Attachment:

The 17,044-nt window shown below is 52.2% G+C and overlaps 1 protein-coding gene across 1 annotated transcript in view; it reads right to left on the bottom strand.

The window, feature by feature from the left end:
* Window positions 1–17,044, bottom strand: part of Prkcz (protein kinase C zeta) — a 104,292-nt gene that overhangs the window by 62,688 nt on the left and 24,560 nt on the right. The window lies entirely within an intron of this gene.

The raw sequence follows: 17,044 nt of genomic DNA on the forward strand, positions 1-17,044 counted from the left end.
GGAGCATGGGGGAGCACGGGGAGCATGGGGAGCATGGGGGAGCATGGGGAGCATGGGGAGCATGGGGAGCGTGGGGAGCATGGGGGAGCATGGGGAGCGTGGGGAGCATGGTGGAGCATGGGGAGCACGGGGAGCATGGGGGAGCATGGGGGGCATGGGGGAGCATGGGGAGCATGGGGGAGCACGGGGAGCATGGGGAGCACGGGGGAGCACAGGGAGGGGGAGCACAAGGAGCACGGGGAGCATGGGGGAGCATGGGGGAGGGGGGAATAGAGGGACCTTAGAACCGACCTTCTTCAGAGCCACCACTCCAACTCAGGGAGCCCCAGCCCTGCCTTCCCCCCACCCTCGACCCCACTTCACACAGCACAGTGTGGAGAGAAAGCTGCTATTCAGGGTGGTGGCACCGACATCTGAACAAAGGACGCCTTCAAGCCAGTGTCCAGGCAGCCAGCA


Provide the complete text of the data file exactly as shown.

The 17,044-nt window shown below is 52.2% G+C and overlaps 1 protein-coding gene across 1 annotated transcript in view; it reads right to left on the bottom strand.

The window, feature by feature from the left end:
* Window positions 1–17,044, bottom strand: part of Prkcz (protein kinase C zeta) — a 104,292-nt gene that overhangs the window by 62,688 nt on the left and 24,560 nt on the right. The window lies entirely within an intron of this gene.

The raw sequence follows: 17,044 nt of genomic DNA on the forward strand, positions 1-17,044 counted from the left end.
GGAGCATGGGGGAGCACGGGGAGCATGGGGAGCATGGGGGAGCATGGGGAGCATGGGGAGCATGGGGAGCGTGGGGAGCATGGGGGAGCATGGGGAGCGTGGGGAGCATGGTGGAGCATGGGGAGCACGGGGAGCATGGGGGAGCATGGGGGGCATGGGGGAGCATGGGGAGCATGGGGGAGCACGGGGAGCATGGGGAGCACGGGGGAGCACAGGGAGGGGGAGCACAAGGAGCACGGGGAGCATGGGGGAGCATGGGGGAGGGGGGAATAGAGGGACCTTAGAACCGACCTTCTTCAGAGCCACCACTCCAACTCAGGGAGCCCCAGCCCTGCCTTCCCCCCACCCTCGACCCCACTTCACACAGCACAGTGTGGAGAGAAAGCTGCTATTCAGGGTGGTGGCACCGACATCTGAACAAAGGACGCCTTCAAGCCAGTGTCCAGGCAGCCAGCA